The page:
Coming and going

As one serviceman returns home, another readies for tour of duty in Iraq


One is a sailor; the other a Marine.

One is home from duty in a war zone; the other leaves for Iraq next month.

One has seen, and felt, the Middle East first-hand; the other will be in a different culture for the first time and is trying to learn some Arabic from language tapes.

But John Staggs, the sailor, and Adam Swanson, the Marine, have more in common than even they first thought.

Both have mothers in Craig.

Both are in the business of finding explosives.

And both men share the belief that American troops need to stay in the Persian Gulf until the region is stable.

"Just like anything, it's going to take time," Staggs said.

Swanson agrees that the United States needs to finish the job it started in Iraq.

"We should be there," he said. "We can't leave it in chaos."

It was by coincidence that the two servicemen found themselves in Craig this week.

Staggs is in Craig visiting his mother after six months on a U.S. Navy ship in the Persian Gulf. Swanson is in town for a few days before he is deployed to Iraq next month.

Thursday afternoon, Staggs and Swanson sat down to talk about what Staggs saw in his six months in the Gulf, and what Swanson can expect to see when he gets to the region.

Same but different

Staggs' experience on a ship in the Gulf is different from what Swanson can expect at a Marine base in Iraq, the two men said. But the two also found that their jobs have similarities.

Staggs was on a minesweeping ship based in the Persian Gulf nation of Bahrain. The ship patrolled the gulf and rivers of Iraq and Iran looking for mines.

When Swanson heads to Iraq, his job will be working with a radar system that helps troops pinpoint where explosions and mortar attacks are coming from.

"It's the same, but different," Swanson said of their jobs. Both involve locating explosives.

Day by day

Staggs said that when Swanson gets to Iraq, he can count on being around a lot of troops who don't want to be there.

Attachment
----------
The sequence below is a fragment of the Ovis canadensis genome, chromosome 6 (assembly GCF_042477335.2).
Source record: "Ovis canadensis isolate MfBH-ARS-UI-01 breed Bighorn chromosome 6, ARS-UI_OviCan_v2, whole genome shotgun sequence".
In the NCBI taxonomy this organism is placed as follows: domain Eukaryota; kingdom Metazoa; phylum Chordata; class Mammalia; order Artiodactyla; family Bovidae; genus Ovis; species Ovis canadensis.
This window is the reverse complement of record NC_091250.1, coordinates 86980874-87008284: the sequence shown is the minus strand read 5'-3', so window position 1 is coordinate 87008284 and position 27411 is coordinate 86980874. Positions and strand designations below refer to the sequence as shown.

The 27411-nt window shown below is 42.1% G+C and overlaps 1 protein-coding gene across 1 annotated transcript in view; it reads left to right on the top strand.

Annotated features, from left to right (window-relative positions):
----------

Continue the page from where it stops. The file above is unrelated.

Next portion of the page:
"Morale over there is probably gonna suck," Staggs said.

The most important thing is to turn a deaf ear to the soldiers who complain about being there, Staggs said.

"Take it one day at a time," he said. "Don't count down the days."

Lots of showers

Swanson isn't sure whether he will be deployed to Fallujah or Ramadi next month.

But one thing he can be sure of is that he will land in Iraq at the start of the hottest period of the year.

Staggs said that in the 130-degree heat of Iraq, Swanson can count on sweating, a lot.

"You'll find a lot of stinky people over there," Staggs said.

Every chance Swanson gets to take a shower, Staggs said he should jump at it.

Drinking plenty of water is crucial and Swanson's CamelBak (the backpack that carries his water) will become one of his most important pieces of equipment, Staggs said.

Turn the other cheek

In Bahrain, Staggs said, it wasn't uncommon for local citizens to dislike the American presence and heckle soldiers.

When Swanson is in Iraq, he can expect similar treatment, Staggs said.

The best thing soldiers can do is let the heckling roll off their backs, he said.

"I just bite my tongue and turn around and walk away," Staggs said.

Plus, the language barrier makes dealing with locals a challenge, he said.

Swanson's fiancee, Chrissy Rubillo, said she bought him some Arabic language tapes to help him overcome the language barrier.

Swanson said he has been trying not to think too much this week about going to Iraq.

But he says he isn't overly nervous about his seven-month deployment.

"I'm sure I'll see some interesting things over there," he said.

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